Radiozamaneh - In December of 2015 miners of Agh Dareh gold mines staged a number of protests which earned many miners imprisonment, flogging and hefty fines. Some of the miners described their treatment in a 59 second video where one of the Agh Dareh residents stresses that miners were imprisoned, flogged and fined simply because they wanted to work and earn a living.

The video went viral in Iranian social media highlighting the importance of recounting acts of state cruelty against Iranian workers for the public.

The miners were arrested and sentenced following complaints filed by the mine’s ownership. They were charged with impeding business, vandalism and disorderly behaviour.

Watch the video:


Media reflection of the events triggered a parliamentary probe which issued its report last August confirming that the charges had no foundation. According to the report, the miners had not engaged in impeding business and disturbing public safety and order. They were merely protesting their mas lay off and wanted to meet with management to talk matters over.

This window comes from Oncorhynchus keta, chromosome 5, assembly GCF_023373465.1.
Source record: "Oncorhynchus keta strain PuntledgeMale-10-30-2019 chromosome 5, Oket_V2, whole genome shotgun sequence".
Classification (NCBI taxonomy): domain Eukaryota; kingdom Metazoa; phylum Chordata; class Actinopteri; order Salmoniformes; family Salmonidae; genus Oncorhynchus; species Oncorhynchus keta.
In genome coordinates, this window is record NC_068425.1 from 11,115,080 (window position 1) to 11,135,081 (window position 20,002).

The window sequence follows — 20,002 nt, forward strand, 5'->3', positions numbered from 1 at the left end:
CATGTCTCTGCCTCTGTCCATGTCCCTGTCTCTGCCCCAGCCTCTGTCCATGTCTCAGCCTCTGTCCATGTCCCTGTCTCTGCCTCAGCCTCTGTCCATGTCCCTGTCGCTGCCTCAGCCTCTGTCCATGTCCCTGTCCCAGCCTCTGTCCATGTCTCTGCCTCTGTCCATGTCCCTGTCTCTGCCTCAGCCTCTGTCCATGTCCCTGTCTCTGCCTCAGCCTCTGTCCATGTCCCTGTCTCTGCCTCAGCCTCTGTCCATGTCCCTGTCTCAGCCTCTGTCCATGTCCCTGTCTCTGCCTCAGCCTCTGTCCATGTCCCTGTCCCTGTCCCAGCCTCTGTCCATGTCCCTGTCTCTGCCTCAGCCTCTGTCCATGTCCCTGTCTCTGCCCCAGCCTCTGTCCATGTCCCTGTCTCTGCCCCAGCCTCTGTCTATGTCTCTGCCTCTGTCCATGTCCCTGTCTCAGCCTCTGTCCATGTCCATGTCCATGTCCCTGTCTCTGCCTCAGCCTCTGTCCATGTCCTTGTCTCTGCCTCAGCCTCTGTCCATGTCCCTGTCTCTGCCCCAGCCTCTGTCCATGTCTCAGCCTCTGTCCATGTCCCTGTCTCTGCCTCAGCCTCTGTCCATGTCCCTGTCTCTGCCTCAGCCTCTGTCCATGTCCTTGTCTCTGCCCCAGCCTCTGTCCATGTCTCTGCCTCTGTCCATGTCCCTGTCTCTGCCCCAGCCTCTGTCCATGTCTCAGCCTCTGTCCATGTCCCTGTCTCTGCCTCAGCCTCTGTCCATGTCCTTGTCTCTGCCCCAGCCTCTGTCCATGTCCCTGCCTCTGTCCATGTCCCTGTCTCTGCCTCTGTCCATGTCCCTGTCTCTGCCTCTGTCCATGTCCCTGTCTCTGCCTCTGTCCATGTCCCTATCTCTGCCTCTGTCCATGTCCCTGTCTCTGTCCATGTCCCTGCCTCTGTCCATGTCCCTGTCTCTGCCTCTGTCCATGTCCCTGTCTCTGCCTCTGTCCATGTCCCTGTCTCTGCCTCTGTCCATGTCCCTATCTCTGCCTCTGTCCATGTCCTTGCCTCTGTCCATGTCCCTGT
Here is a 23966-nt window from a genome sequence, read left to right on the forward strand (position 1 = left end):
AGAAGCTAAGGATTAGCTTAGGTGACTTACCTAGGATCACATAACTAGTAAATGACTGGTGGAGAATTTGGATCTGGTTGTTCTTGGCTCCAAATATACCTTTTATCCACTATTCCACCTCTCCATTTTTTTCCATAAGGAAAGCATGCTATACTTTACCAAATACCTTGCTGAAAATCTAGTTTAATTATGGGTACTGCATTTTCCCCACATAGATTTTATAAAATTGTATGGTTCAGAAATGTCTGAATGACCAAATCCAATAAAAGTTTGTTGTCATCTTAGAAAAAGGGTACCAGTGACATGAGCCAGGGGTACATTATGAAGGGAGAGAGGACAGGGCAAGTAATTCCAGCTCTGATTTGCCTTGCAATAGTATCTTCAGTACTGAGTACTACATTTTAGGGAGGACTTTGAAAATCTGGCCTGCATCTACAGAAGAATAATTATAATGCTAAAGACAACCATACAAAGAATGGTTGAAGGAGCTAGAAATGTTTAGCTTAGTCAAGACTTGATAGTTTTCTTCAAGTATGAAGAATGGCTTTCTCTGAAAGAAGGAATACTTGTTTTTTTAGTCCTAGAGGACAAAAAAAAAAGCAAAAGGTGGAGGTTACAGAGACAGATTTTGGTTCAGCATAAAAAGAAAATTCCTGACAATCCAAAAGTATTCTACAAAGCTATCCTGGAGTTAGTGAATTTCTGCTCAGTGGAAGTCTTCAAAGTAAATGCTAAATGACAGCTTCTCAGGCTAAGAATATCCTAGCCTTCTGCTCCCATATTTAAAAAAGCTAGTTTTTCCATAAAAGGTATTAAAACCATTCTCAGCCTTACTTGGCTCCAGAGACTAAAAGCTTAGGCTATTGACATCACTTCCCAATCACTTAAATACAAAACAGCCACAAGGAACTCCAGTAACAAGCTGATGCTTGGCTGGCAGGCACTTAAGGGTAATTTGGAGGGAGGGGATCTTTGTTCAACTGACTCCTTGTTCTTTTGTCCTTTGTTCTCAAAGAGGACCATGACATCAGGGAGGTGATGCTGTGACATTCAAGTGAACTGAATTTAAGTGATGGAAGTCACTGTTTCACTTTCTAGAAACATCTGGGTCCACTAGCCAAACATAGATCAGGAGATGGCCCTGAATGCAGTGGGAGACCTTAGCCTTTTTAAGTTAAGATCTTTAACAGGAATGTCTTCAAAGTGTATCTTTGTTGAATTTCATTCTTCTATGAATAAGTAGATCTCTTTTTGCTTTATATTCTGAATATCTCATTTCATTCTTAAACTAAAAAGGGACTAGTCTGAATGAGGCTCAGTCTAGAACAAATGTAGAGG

In early December 2015 Pouya Zarkan Company laid off 350 workers who had been working in the Agh Dareh mines for over ten years. The workers called for a meeting with the management but were refused.

The miners then proceeded to stage demonstrations in the company premises during which three of the miners, under stress of their job loss, attempted suicide but were rescued. The employer then proceeded to lay charges against the miners and 17 of the miners were sentenced for their participation in the protests.

Flogging of workers in Iran

Nine of the miners who were sentenced to imprisonment, 30 lashes and fines were released on bail after the complainant withdrew the charges against them.

Last June however the flogging sentence against 8 miners and a local resident was carried out triggering widespread outrage.